Shmittah’s message in the Land of Israel – and beyond (Pt. 2)
In my previous column, I looked at the upcoming shmittah year during which Israeli farmers and consumers are subjected to a multitude of restrictions concerning agriculture in that country.
As I looked over shmittah websites, I noticed an interesting phenomenon. For many, the tone related to the coming year of fallow is – while not quite dread – but of “oh no, here we go again! Yet another curveball that God has thrown at us.” But some others look at shmittah with a sense of anticipation and rare opportunity, and tie the age-old tradition to modern, green sensibilities.
“7SEEDS Envisioning Sabbatical Culture” presents shmittah in a unique lens: through a 60-page downloadable book with poetry and illustrations “weaving language and art into a Shmittah dreamscape.” It addresses these questions:
• What is the deeper mythic symbolism of shmittah?
• What is the hidden invitation that shmittah offers us today?
• How can we design and prepare for renewing and reimaging Sabbatical Culture for our own communities?
An excerpt from the 7SEEDS Shmittah Manifesto: “The word Shmittah literally means ‘to release’: To be able to access the gifts of shmittah, we must first allow for an unclenching, an exhalation, a letting go of a story in which we may have come to believe… It is a story we play out in agriculture, in industry, in the marketplace, in politics, in education, in the wild lands around us, and, perhaps especially, in our own heads… On the shmittah year, this story fades away, the veil is parted, and, as Rabbi Abraham Joshua Heschel says, we come face-to-face with the realization that ‘the world has already been created and will survive without the help of man.’”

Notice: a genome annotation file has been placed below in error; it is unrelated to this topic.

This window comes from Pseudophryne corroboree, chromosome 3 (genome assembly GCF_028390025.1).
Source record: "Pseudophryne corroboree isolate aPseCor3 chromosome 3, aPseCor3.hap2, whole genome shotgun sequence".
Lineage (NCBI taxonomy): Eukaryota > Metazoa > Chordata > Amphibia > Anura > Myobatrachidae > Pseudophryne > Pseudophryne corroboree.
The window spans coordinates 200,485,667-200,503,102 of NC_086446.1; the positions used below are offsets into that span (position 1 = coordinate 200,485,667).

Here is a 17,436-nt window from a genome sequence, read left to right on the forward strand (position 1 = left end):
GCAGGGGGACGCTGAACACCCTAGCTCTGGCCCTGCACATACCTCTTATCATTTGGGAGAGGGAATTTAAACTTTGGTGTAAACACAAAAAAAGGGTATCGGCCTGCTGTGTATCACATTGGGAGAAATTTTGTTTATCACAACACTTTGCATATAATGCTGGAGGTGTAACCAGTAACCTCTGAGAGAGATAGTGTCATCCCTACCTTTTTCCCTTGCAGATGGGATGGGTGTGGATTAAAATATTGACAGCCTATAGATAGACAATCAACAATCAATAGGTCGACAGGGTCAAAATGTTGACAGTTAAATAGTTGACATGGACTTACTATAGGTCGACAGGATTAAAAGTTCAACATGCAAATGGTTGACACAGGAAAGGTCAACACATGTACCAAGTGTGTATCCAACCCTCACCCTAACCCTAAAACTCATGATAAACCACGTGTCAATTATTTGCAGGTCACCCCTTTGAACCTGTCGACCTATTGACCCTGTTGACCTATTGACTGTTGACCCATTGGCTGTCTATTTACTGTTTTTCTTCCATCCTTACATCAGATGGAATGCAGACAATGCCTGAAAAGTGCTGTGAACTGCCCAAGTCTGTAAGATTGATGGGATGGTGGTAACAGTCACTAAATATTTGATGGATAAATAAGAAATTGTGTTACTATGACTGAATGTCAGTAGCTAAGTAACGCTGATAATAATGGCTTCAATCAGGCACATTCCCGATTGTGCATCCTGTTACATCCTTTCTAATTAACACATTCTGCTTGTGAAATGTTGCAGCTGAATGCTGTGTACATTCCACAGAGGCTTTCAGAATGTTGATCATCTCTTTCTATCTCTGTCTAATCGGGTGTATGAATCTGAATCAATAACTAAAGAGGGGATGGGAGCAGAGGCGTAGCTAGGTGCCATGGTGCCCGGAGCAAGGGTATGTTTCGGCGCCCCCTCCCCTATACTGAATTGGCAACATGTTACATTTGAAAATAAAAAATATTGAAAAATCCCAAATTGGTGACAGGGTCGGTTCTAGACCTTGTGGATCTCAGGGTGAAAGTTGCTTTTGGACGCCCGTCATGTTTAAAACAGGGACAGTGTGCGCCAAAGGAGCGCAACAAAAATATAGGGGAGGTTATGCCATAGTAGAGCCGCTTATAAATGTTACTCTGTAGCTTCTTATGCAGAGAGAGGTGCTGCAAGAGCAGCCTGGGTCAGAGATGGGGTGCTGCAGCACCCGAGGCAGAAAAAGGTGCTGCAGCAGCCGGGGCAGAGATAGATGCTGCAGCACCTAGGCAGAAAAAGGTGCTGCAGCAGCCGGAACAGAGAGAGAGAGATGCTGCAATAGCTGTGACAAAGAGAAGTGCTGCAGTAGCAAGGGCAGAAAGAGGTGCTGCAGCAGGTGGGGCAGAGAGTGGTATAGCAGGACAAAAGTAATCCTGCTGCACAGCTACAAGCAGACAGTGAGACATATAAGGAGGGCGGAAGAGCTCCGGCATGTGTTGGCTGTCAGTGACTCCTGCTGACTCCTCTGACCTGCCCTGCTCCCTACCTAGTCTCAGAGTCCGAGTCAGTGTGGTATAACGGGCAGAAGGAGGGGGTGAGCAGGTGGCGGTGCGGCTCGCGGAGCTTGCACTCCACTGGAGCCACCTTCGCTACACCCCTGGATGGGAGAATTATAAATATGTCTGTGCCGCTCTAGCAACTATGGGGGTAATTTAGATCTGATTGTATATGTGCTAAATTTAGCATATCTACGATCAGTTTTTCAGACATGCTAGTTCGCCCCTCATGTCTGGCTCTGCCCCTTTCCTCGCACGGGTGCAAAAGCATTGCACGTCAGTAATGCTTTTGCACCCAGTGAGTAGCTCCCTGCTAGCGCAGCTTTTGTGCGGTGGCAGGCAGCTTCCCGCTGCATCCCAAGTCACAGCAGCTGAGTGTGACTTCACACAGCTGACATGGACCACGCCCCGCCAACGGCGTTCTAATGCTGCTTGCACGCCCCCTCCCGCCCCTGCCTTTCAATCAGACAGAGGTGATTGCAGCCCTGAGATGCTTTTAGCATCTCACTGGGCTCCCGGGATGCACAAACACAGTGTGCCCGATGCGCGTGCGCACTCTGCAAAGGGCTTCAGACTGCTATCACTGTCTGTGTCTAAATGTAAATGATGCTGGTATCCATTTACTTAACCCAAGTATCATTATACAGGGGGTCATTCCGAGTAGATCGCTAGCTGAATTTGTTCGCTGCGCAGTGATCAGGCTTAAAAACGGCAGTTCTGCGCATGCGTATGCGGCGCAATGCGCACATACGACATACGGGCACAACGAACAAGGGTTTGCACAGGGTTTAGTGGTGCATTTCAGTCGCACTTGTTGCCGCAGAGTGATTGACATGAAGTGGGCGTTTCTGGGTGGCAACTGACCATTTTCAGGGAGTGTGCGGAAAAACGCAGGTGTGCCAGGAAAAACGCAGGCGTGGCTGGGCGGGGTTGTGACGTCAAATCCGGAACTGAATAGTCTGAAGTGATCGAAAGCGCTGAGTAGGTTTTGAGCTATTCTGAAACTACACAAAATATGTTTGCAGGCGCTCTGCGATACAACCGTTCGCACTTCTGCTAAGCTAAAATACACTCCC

“Every human right, as the Torah understands it – the right to be fed, the right to feed oneself and one’s family, the right to have equal access to resources, the right to be freed from debt and from slavery – are all tied to the observance of shmittah and the cycle of seven years,” writes Rabbi David Seidenberg at Jewcology.com. “The model of justice between human beings is fundamentally grounded in the idea of justice for the land, and for the Earth.”
Although the rules of shmittah do not apply outside the Land of Israel, a growing number of people feel that its underlying messages can be shared everywhere.
Yigal Deutscher of hazon.org writes, “The shmittah question is profound in so many ways: What would it look like to develop our society around a seventh year fallow? This question alone is so valuable… Hidden within the laws of shmittah are potent values around faith, trust, generosity, and community. These values are at the heart of what the shmittah conversation in North America is about. While we are not in Israel, how can we distil the laws of shmittah into clear and potent values?”
The laws of shmittah are quite complex. For example, while some produce will fall under shmittah restrictions as soon as Rosh Hashanah is ushered in this year, others will only see restrictions start a year from now. The two best and most accessible English overviews that I came across are Shmittah 5768: A Practical Guide by the Council of Young Israel Rabbis in Israel and Shemittah for the Clueless by the Orthodox Union which includes Tips for the Tourist.
But why all these rules? And why in the 21st century? Rabbi Dr. Asher Meir says it reminds us that “Man is not the master of the world nor the source of blessing; God is. Our Sabbatical rest, like our Shabbat rest, gives us a break from productive activity to remind ourselves that we are not in control. Shmittah is a lesson in Divine providence.”
Rabbi Zalman Posner adds, “This is a difficult test, undramatic, there is no heroic martyrdom involved. There is no reason for its fulfilment but faith in God, and without faith its fulfillment is impossible.” Rabbi Moshe Bryski puts it succinctly. “Gut-check time can happen in the office, at the bank or in the supermarket.”
Eventually, the shmittah year will draw to a close, and those who sat it out will need to get back into the swing of things. Last time, Haim Step, a gardener at the religious kibbutz of Lav in the lower Galilee joked that, “I have to relearn how to hold a hoe. I started working on my fitness in recent days. That’s it. It’s all over. Now it’s time to start working again.”